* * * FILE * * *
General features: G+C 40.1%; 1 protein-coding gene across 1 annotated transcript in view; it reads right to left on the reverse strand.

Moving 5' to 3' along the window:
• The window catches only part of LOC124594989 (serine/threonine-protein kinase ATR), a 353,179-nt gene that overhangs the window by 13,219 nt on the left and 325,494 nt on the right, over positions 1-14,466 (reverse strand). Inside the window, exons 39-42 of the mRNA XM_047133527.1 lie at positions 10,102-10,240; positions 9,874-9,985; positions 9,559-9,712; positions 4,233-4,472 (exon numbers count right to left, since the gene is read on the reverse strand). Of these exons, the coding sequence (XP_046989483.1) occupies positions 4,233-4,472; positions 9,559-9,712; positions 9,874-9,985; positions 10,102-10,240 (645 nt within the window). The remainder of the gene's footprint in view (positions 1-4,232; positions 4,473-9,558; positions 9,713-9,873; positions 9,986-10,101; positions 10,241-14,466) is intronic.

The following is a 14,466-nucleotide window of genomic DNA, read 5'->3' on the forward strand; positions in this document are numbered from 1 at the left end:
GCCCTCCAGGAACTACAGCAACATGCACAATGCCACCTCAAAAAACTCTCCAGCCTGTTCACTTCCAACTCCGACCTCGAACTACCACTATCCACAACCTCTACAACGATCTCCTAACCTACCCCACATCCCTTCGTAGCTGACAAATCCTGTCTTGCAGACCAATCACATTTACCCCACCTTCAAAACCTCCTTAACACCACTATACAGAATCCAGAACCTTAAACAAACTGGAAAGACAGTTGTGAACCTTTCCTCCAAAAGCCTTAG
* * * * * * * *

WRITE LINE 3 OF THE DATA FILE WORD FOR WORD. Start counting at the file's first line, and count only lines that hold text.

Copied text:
• The window catches only part of LOC124594989 (serine/threonine-protein kinase ATR), a 353,179-nt gene that overhangs the window by 13,219 nt on the left and 325,494 nt on the right, over positions 1-14,466 (reverse strand). Inside the window, exons 39-42 of the mRNA XM_047133527.1 lie at positions 10,102-10,240; positions 9,874-9,985; positions 9,559-9,712; positions 4,233-4,472 (exon numbers count right to left, since the gene is read on the reverse strand). Of these exons, the coding sequence (XP_046989483.1) occupies positions 4,233-4,472; positions 9,559-9,712; positions 9,874-9,985; positions 10,102-10,240 (645 nt within the window). The remainder of the gene's footprint in view (positions 1-4,232; positions 4,473-9,558; positions 9,713-9,873; positions 9,986-10,101; positions 10,241-14,466) is intronic.